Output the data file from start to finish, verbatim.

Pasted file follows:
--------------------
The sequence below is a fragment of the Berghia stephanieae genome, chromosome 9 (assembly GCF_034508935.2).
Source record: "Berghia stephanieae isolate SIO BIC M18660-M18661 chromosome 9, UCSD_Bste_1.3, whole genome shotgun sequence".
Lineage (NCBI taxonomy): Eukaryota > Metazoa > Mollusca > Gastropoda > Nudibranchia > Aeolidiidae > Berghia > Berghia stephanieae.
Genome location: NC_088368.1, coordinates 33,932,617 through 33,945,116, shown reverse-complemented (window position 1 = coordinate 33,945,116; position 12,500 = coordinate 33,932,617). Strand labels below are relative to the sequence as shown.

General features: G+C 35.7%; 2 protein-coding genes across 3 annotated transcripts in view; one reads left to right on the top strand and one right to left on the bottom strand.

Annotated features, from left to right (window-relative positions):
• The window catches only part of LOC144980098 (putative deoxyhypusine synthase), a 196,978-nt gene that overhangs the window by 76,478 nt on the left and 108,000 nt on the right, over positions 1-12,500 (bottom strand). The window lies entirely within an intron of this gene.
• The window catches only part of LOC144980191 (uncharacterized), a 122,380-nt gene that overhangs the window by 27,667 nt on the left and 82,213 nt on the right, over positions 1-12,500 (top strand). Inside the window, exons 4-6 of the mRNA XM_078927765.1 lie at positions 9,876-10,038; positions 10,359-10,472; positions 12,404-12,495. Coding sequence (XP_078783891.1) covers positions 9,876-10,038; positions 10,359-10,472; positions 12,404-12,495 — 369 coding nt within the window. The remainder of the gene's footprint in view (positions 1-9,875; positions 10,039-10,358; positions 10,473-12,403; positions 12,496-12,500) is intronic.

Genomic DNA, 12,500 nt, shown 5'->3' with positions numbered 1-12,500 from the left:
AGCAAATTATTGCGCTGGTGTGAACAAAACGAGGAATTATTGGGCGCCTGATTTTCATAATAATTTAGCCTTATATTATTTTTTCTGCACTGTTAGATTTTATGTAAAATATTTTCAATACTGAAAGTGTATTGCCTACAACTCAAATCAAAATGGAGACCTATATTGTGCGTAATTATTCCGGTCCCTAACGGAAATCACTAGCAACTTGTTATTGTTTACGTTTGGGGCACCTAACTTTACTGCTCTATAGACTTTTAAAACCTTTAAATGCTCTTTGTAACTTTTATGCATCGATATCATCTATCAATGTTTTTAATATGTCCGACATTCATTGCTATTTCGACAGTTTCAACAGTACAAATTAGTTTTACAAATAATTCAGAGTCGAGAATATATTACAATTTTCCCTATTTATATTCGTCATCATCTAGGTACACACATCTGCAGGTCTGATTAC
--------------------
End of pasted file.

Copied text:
The sequence below is a fragment of the Berghia stephanieae genome, chromosome 9 (assembly GCF_034508935.2).
Source record: "Berghia stephanieae isolate SIO BIC M18660-M18661 chromosome 9, UCSD_Bste_1.3, whole genome shotgun sequence".
Lineage (NCBI taxonomy): Eukaryota > Metazoa > Mollusca > Gastropoda > Nudibranchia > Aeolidiidae > Berghia > Berghia stephanieae.
Genome location: NC_088368.1, coordinates 33,932,617 through 33,945,116, shown reverse-complemented (window position 1 = coordinate 33,945,116; position 12,500 = coordinate 33,932,617). Strand labels below are relative to the sequence as shown.

General features: G+C 35.7%; 2 protein-coding genes across 3 annotated transcripts in view; one reads left to right on the top strand and one right to left on the bottom strand.

Annotated features, from left to right (window-relative positions):
• The window catches only part of LOC144980098 (putative deoxyhypusine synthase), a 196,978-nt gene that overhangs the window by 76,478 nt on the left and 108,000 nt on the right, over positions 1-12,500 (bottom strand). The window lies entirely within an intron of this gene.
• The window catches only part of LOC144980191 (uncharacterized), a 122,380-nt gene that overhangs the window by 27,667 nt on the left and 82,213 nt on the right, over positions 1-12,500 (top strand). Inside the window, exons 4-6 of the mRNA XM_078927765.1 lie at positions 9,876-10,038; positions 10,359-10,472; positions 12,404-12,495. Coding sequence (XP_078783891.1) covers positions 9,876-10,038; positions 10,359-10,472; positions 12,404-12,495 — 369 coding nt within the window. The remainder of the gene's footprint in view (positions 1-9,875; positions 10,039-10,358; positions 10,473-12,403; positions 12,496-12,500) is intronic.

Genomic DNA, 12,500 nt, shown 5'->3' with positions numbered 1-12,500 from the left:
AGCAAATTATTGCGCTGGTGTGAACAAAACGAGGAATTATTGGGCGCCTGATTTTCATAATAATTTAGCCTTATATTATTTTTTCTGCACTGTTAGATTTTATGTAAAATATTTTCAATACTGAAAGTGTATTGCCTACAACTCAAATCAAAATGGAGACCTATATTGTGCGTAATTATTCCGGTCCCTAACGGAAATCACTAGCAACTTGTTATTGTTTACGTTTGGGGCACCTAACTTTACTGCTCTATAGACTTTTAAAACCTTTAAATGCTCTTTGTAACTTTTATGCATCGATATCATCTATCAATGTTTTTAATATGTCCGACATTCATTGCTATTTCGACAGTTTCAACAGTACAAATTAGTTTTACAAATAATTCAGAGTCGAGAATATATTACAATTTTCCCTATTTATATTCGTCATCATCTAGGTACACACATCTGCAGGTCTGATTAC